Speakers were also sensitive to the spaces and objects through and with which feeling historical bodies moved and interacted. Emotional geographies were traversed in two papers. Karl Bell (Portsmouth) argued that the proliferation of ghost stories within rapidly expanding Victorian cities represented an imaginative ‘urban supernatural terrain’ that superimposed and sometimes subverted physical cartography with a powerful alternative source of meaning, memory, and feeling, while McCorristine explored (and interactively mapped) how death-related premonition dreams between 1800 and 1930 were consistently organised around features of industrial lanscapes: canals, towpaths, quarries, ponds, railway tracks, and so on. The emotional power of objects, meanwhile, was amply demonstrated in Annie Thwaite’s (Cambridge) analysis of the protective capacities of seventeenth-century witch bottles, and again in Handley’s discussion of the prophylactic qualities of early modern bedding textiles – focussed on the extraordinary Derwentwater bedsheet, now in the Museum of London – which protected sleepers from ecological and supernatural threats during a particularly perilous phrase, and could even be transformed into holy relics.
Finally, nearly all speakers emphasised the importance of mixed-up, messy, and indeterminate feelings – the ‘bundling together’ of affective states, in Champion’s phrase – which can be elided by emotion keywords. Likewise, while there’s still much historiographical interest in headline or extreme emotional conditions – anger, fear, sadness, joy, and so on – many papers were sensitive to subtler moods that animated the lives of our ancestors (as they do our own), even in the otherworldly sphere. The occasionally low-key, even mundane character of the supernatural encounter was drawn out most explicitly in Sangha’s discussion of Ralph Thoresby’s manuscript accounts of spirits in and around his Yorkshire home in the late 1600s and early 1700s. Rather than responding with blood-curdling terror, Thoresby approached the visiting spirits with a blend of mild anxiety, grief, and resignation, related to the circumstances of his father’s untimely death in 1679, and reflecting the fact that, for premodern people, brushes with the unseen world were an unremarkable and quotidian affair.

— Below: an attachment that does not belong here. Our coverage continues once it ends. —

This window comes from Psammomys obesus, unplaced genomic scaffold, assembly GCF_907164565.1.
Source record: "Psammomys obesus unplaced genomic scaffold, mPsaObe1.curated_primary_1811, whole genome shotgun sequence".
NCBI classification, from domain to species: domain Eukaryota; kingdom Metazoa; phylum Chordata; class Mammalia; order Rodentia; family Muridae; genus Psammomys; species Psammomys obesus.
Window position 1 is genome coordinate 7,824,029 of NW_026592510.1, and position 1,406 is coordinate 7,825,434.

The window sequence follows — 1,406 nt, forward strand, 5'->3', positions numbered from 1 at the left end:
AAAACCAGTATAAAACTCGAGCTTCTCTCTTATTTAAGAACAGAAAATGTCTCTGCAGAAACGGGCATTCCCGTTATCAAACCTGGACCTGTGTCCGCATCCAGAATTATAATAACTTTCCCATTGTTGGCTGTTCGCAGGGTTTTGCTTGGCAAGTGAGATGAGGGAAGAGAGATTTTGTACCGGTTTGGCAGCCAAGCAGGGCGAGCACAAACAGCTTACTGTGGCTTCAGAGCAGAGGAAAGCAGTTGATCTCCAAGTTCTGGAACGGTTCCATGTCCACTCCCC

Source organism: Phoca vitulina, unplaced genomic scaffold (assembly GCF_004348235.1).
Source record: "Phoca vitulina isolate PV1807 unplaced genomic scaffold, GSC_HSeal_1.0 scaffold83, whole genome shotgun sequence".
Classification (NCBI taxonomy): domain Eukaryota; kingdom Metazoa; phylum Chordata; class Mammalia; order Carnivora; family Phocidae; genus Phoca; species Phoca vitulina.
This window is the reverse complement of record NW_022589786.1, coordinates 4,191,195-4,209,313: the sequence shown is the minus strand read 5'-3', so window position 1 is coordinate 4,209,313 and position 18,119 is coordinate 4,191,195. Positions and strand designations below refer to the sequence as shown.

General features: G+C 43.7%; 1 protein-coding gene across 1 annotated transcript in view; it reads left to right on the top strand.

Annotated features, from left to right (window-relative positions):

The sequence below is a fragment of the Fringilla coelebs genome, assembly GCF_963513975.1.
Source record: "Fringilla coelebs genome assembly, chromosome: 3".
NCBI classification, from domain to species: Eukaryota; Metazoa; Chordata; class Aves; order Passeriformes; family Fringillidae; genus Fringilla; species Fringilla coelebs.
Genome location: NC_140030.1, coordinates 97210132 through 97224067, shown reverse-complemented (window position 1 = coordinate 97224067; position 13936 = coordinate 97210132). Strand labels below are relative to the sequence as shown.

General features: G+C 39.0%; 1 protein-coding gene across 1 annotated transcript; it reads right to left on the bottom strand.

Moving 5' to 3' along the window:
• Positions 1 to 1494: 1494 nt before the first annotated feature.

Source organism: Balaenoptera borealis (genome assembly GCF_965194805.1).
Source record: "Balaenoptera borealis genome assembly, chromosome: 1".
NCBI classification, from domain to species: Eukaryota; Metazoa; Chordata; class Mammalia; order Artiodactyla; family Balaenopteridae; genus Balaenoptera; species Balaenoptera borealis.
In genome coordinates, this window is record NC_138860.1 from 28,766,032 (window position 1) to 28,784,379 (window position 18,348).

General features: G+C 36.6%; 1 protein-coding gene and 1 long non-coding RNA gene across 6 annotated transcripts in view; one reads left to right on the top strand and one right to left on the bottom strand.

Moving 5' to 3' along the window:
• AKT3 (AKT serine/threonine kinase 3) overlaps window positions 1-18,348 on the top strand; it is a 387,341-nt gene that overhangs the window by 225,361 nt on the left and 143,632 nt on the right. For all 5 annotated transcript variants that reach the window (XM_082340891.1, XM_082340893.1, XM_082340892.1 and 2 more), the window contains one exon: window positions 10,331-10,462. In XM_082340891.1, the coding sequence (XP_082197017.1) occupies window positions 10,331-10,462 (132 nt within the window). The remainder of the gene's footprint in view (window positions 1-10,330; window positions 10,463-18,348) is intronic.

Approaching Inner Lives: Thinking, Feeling, Believing, 1500-1900 was held at the University of East Anglia on 28 March 2017, with generous financial support from The Leverhulme Trust, the Society for Renaissance Studies, the School of History at UEA, and the Royal Historical Society. A shorter version of this report will appear in the SRS Bulletin; speaker Will Pooley has also written an account of the workshop on his blog. For videos of papers see our YouTube channel.